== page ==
Alpha Momentum Strategy - Portfolio Report – April 2018 – First Half

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Despite the recent selloff in US equities, as per The Alpha Momentum Strategy, both the long and intermediate trends in US stocks are up. As such, the model portfolio will remain 100% invested at least through the first half of the month of April. We will be executing trades such that the model portfolio reflects the following composition as of close of trade tomorrow, April 3rd, 2018.

Commentary: The Alpha Momentum Strategy is a combination of a relative momentum strategy and an absolute momentum strategy. This means that the decision of which individual stocks to hold is a function of how those stocks have performed relative to other stocks in the investment universe (relative momentum). Whether the portfolio is fully invested, partially invested, or all in cash is a function of both the market (S&P 500) and individual stocks’ positions relative to their long term trends (absolute momentum).

In trading, “whipsaws” occur when market weakness causes a system to take defensive action (reduce investments and move to cash) followed by market action whereby this weakness is subsequently reversed, leaving the trader on the sidelines while the investments he previously held move higher. Whipsaws are frustrating!

The designer of algorithmic trading systems faces the challenge of minimizing whipsaws without exposing the portfolio to large adverse swings in capital (drawdown). Unfortunately, as a trader adjusts his system such that drawdown risk decreases, whipsaw risk will increase. As a trader adjusts his system such that whipsaw risk decreases, drawdown risk increases.

With the Alpha Momentum Strategy, we have attempted to strike a balance between whipsaw risk and drawdown risk that we feel maximizes risk-adjusted returns, or the amount of return we receive for each unit of risk taken. After maximizing risk-adjusted returns, we choose to manage drawdown risk through an asset allocation decisions (e.g. “We know the maximum historical drawdown for the system is ~50%, so how much of our capital should we allocate to the system given that, historically, we would have drawn down at least 50% of that capital at one point”).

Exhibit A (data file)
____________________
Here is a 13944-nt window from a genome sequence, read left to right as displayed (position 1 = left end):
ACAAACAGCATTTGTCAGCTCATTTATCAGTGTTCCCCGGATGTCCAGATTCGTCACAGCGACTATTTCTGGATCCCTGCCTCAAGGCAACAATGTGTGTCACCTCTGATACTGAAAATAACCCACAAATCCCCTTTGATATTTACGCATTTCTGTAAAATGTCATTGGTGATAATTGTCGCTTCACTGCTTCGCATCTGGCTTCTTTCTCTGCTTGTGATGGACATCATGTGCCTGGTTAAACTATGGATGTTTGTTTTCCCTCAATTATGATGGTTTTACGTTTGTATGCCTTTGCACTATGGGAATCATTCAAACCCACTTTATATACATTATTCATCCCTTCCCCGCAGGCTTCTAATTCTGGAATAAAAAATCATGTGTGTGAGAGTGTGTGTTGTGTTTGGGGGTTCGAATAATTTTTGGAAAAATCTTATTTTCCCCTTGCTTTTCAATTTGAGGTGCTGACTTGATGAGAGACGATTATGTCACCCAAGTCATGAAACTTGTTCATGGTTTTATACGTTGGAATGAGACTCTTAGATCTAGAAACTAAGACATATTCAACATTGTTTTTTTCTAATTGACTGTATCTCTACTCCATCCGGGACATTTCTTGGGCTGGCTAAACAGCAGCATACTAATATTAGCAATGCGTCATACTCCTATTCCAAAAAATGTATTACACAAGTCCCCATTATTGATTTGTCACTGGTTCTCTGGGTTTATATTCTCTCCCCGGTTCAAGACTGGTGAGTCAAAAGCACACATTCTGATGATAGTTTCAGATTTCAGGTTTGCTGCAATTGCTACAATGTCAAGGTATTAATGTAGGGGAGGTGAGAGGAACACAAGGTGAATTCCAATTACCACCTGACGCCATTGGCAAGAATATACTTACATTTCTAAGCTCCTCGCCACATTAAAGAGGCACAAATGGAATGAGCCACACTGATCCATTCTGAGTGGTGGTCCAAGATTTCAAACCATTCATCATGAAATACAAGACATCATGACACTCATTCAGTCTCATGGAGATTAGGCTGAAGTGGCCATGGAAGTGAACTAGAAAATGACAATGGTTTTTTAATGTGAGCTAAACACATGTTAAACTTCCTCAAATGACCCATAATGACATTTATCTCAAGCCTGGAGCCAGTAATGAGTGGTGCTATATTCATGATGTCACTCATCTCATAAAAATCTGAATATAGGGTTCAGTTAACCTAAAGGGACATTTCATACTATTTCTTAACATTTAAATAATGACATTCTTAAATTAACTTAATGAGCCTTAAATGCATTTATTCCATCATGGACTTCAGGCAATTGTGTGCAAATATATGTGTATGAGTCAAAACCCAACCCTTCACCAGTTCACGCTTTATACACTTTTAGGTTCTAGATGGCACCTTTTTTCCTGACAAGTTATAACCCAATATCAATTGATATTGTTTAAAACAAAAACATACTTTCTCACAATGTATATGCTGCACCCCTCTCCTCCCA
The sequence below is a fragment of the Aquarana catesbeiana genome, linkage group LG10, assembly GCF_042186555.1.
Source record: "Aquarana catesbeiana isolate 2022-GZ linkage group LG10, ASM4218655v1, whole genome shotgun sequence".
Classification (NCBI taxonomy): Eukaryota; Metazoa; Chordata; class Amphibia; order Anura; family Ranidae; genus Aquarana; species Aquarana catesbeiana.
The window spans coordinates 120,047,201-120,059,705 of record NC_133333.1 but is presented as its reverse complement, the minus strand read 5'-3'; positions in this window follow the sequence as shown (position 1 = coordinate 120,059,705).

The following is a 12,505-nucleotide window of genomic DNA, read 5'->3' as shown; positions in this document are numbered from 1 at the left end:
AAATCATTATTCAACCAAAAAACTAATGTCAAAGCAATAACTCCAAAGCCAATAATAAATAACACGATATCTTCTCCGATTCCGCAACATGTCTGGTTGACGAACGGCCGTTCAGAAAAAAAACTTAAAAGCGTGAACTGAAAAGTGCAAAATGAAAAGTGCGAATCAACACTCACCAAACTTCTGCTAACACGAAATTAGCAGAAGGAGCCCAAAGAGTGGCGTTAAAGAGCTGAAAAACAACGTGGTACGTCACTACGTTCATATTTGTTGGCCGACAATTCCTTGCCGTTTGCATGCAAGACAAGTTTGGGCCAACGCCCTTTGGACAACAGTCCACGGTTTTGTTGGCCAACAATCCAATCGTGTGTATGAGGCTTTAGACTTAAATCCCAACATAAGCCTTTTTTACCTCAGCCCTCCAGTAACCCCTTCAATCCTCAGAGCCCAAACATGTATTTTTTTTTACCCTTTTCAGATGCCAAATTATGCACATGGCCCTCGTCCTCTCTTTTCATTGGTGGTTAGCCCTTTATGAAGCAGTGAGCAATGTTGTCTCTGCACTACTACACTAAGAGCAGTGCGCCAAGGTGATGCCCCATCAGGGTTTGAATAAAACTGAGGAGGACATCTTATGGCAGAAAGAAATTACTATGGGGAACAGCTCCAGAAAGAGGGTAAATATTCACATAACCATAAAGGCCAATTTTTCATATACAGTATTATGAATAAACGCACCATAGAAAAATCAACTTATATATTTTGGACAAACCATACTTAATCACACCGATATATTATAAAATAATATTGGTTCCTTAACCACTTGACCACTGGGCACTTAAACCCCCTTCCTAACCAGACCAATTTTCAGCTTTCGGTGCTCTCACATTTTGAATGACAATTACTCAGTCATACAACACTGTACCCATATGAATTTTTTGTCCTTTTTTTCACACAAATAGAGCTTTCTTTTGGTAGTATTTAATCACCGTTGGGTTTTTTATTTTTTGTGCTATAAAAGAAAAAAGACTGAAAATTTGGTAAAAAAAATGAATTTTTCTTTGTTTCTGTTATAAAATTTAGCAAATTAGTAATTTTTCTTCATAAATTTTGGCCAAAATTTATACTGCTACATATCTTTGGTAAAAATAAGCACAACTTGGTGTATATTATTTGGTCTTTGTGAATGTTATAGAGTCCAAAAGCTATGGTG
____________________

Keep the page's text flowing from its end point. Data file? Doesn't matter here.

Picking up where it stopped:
When making a decision about what percentage of the portfolio is invested versus what portion is in a defensive position (in cash), we look at both a long term trend and an intermediate trend. In order to reduce whipsaws and create a more robust system, we evaluate the long term trend at the beginning of the month, and the short term trend at the mid-point of the month (when designing the system, the exact timing of the evaluation wasn’t important, we chose these points arbitrarily. The consistent application of the rules is the most important factor here).

As such, there can be times when the short term trend is lower, but we remain fully invested, as we only evaluate the short term trend in the middle of the month. This is the case now, and should the short term trend remain lower at the mid-point of April (April 13th to be exact), the model portfolio will move to a 50% cash position as of close on April 16th.

So we have a bit of an “intellectual pickle.” Our short term trend is down, yet we remain fully invested. Does this create cause for concern? Not really – the data shows that the system as it is designed is robust and it has weathered many bear markets. The system has faced similar situations in the past. We have no reason to doubt that this time will be dramatically different. There will be volatility, but we are confident that we will be rewarded in the long term application of this system. We are confident that this strategy does a better job of compensating us for any unit of risk taken than anything else offered to the mainstream public.

Performance

We are not fans of tracking performance over very short term periods (months, quarters, half years) because too much focus on short term performance can create emotional strife and, to be frank, short term performance doesn't really tell the true performance story of a strategy. Performance should ideally be evaluated over periods of a minimum of 5 years and ideally 10+ years and many different market environments. When actual performance data isn't available, simulation data should be used for evaluation purposes, assuming simulations are done well (without bias and in an intellectually honest fashion). That said, there is something to be said about accountability and performance. Profit and loss is the ultimate accountability metric in trading and investing. As such, we will report our monthly performance here going forward.

Thanks for following along!